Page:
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It's National Grammar day!

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Pippen

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Drat, I wish I'd read this earlier. This would have been a perfect excuse for a party after school. I'm sure my kids would have been thrilled to spend all day in standardized testing and then come home to a cake with nouns, verbs and punctuation marks all over it. :rolleyes:
 

Bazookadale

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I just can't get excited about this the way I did in my youth - it's just become so commercial. Everyone gets lost in the hype, glitz and glamor, folks it supposed to be about THE GRAMMAR! :mad:
 

Pippen

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Bazookadale, I see nothing wrong with combining a little hype with some grammar, and in fact I have a cake baking in the oven this very minute. I won't have time to decorate it with nouns, verbs, and punctuation marks but I decided that my kids would surely have a lot of adjectives to contribute after a full day spent in testing.

If you can't handle the hype, I suggest that you C-H-I-L-L by taking ten and reading your dictionary.
 

Bazookadale

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I have a few verbs I could conjugate here, but it's a family forum!
 

gpoehlein

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I'm with Bazookadale - the holiday is just so commercial. What with the cards, the decorations and the presents under the Grammar Tree, it makes you wish for the good old days when Grammar was either something you learned in school or was your mother's mother! :p
 

sandman

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i get a lot of email in my custom cone business and i get so many emails typed like this post im typing with no punctuation no capital and nothing but run on phrases my daughter teaches english and this type of thing drives her nuts so in honor of national grammer day i take it upon my self to correct all emails sent to me that are like this i don't comment about it i just correct it in the reply i send:p

[Man, talk about a trying to break a habit, that was hard to type!]
 
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Bazookadale

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I'm with Bazookadale - the holiday is just so commercial. What with the cards, the decorations and the presents under the Grammar Tree,
Remember when we had real Grammar trees instead of the fake ones they have now.

it makes you wish for the good old days when Grammar was either something you learned in school or was your mother's mother! :p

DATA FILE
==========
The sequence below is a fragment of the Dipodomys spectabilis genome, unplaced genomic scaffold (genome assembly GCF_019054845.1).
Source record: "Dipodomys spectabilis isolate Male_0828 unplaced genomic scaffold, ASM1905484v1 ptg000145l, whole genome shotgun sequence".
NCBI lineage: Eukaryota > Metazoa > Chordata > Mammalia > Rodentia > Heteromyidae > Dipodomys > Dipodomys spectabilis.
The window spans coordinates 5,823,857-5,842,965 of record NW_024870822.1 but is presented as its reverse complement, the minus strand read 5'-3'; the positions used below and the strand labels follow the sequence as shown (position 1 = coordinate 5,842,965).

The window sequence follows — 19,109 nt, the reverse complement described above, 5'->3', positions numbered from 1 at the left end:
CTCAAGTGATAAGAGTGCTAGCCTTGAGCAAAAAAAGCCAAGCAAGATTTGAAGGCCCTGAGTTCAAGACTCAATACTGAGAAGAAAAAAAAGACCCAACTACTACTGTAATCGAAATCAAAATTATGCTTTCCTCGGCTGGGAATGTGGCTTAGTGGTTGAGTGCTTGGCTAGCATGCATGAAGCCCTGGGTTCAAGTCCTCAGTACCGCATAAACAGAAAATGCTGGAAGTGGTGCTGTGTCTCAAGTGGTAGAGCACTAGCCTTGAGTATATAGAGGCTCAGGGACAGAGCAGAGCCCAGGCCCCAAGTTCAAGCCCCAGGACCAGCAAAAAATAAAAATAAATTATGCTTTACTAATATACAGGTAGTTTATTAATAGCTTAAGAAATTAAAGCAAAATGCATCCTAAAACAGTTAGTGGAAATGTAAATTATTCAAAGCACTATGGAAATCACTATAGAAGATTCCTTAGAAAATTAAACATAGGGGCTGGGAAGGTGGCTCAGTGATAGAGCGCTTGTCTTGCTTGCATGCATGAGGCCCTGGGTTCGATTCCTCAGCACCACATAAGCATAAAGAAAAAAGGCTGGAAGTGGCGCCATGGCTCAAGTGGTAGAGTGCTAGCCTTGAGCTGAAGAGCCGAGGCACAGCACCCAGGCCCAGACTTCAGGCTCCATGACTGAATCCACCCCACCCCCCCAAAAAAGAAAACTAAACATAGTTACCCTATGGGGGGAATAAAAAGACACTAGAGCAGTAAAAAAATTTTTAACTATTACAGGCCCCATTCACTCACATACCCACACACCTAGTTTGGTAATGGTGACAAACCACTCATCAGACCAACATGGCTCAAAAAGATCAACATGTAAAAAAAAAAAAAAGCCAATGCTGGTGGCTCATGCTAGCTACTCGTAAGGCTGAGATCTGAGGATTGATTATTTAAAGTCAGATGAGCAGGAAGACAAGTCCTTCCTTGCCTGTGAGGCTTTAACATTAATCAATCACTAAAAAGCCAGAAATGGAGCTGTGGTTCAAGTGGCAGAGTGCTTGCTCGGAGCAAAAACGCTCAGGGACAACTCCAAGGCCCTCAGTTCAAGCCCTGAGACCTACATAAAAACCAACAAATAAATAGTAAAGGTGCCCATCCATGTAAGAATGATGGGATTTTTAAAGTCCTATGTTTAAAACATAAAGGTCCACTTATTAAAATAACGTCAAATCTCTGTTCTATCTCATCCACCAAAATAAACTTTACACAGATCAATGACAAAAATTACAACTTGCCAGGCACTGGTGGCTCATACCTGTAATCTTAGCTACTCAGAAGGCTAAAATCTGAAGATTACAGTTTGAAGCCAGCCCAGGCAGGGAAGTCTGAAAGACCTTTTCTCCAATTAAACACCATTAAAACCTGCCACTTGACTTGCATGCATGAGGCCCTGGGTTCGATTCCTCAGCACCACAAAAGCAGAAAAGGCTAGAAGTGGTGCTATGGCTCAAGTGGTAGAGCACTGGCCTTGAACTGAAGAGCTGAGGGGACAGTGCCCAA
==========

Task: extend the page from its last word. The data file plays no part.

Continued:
My Grammar Greene was just the sweetest lady on earth:)
 

Pippen

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If you tell me that you're also against the singing of "Conjunction Junction" in public places, I will be so crushed.
 

troj

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Alas, but I can't participate. My grammar passed away about 14 years ago....

-Kevin
 

Microspeed

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I think the title of this thread ought to have been:

"its national grammar day!"

:eek::D
 

gpoehlein

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If you tell me that you're also against the singing of "Conjunction Junction" in public places, I will be so crushed.
Nope - Grammar Carroling is traditional. Not to mention "A Noun Is A Person, Place Or Thing." One of the classics.

I do have to admit that I always loved hunting Grammar Eggs when I was a kid. :rolleyes:
 

judo

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"Lolly, Lolly, Lolly, Get Your Adverbs Here" always got my toes tapping.
 

MarkII

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I agree with all of those who have previously posted on this thread. People just do not seem to recall the true spirit of Grammar Day anymore. I blame it on the onrush of modernism. It all started when scientists finally split the infinitive a few decades ago, and it has just been steadily going downhill ever since then.

MarkII
 
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JAL3

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I agree with all of those who have previously posted on this thread. People just do not seem to recall the true spirit of Grammar Day anymore. I blame it on the onrush of modernism. It all started when scientists finally split the infinitive a few decades ago, and it has just been steadily going downhill ever since then.

MarkII
Au Contrair, mon frere. It began to go downhill when we had to secularize it to make it accessible to the artsy and mathematical types. I tried to get an art major to celebrate grammer day by conjugating with me but she declined claiming that dangling participles had no relevance in the modern world.
 

MarkII

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Au Contrair, mon frere. It began to go downhill when we had to secularize it to make it accessible to the artsy and mathematical types. I tried to get an art major to celebrate grammer day by conjugating with me but she declined claiming that dangling participles had no relevance in the modern world.
Well, I'm a man of letters, and I can assure you that I have always kept the faith (baby), not just during the Grammar Season, but all year long. Just as we have done every year, we spent this Grammartime with family. On Grammar Eve, we gathered together in the living room after dinner, and had the traditional reading from Strunk and White. Then we spent the rest of the evening in quiet contemplation of the mystery of the Trigraph. On Grammar Morning, we exchanged glyphs.

MarkII
 

JAL3

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Well, I'm a man of letters, and I can assure you that I have always kept the faith (baby), not just during the Grammar Season, but all year long. Just as we have done every year, we spent this Grammartime with family. On Grammar Eve, we gathered together in the living room after dinner, and had the traditional reading from Strunk and White. Then we spent the rest of the evening in quiet contemplation of the mystery of the Trigraph. On Grammar Morning, we exchanged glyphs.